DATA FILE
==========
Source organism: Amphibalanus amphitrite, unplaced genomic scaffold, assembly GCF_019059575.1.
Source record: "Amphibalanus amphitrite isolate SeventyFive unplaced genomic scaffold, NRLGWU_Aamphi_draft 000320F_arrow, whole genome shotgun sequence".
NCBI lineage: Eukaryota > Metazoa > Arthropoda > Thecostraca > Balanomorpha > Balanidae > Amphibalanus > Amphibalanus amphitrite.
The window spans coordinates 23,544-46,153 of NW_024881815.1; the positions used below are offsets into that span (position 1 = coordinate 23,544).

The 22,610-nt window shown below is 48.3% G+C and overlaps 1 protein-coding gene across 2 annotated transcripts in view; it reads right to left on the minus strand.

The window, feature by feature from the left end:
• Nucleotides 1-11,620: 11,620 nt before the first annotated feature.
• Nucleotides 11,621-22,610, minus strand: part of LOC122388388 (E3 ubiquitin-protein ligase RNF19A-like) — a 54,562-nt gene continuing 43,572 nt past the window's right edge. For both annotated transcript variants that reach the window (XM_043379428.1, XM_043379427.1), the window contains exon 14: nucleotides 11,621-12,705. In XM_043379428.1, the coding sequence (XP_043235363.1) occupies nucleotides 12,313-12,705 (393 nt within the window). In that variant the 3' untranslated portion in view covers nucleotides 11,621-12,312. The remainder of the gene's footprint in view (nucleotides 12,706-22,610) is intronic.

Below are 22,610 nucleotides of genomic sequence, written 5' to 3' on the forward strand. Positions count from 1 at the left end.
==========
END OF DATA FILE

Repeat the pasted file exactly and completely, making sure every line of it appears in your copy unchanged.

Source organism: Amphibalanus amphitrite, unplaced genomic scaffold, assembly GCF_019059575.1.
Source record: "Amphibalanus amphitrite isolate SeventyFive unplaced genomic scaffold, NRLGWU_Aamphi_draft 000320F_arrow, whole genome shotgun sequence".
NCBI lineage: Eukaryota > Metazoa > Arthropoda > Thecostraca > Balanomorpha > Balanidae > Amphibalanus > Amphibalanus amphitrite.
The window spans coordinates 23,544-46,153 of NW_024881815.1; the positions used below are offsets into that span (position 1 = coordinate 23,544).

The 22,610-nt window shown below is 48.3% G+C and overlaps 1 protein-coding gene across 2 annotated transcripts in view; it reads right to left on the minus strand.

The window, feature by feature from the left end:
• Nucleotides 1-11,620: 11,620 nt before the first annotated feature.
• Nucleotides 11,621-22,610, minus strand: part of LOC122388388 (E3 ubiquitin-protein ligase RNF19A-like) — a 54,562-nt gene continuing 43,572 nt past the window's right edge. For both annotated transcript variants that reach the window (XM_043379428.1, XM_043379427.1), the window contains exon 14: nucleotides 11,621-12,705. In XM_043379428.1, the coding sequence (XP_043235363.1) occupies nucleotides 12,313-12,705 (393 nt within the window). In that variant the 3' untranslated portion in view covers nucleotides 11,621-12,312. The remainder of the gene's footprint in view (nucleotides 12,706-22,610) is intronic.

Below are 22,610 nucleotides of genomic sequence, written 5' to 3' on the forward strand. Positions count from 1 at the left end.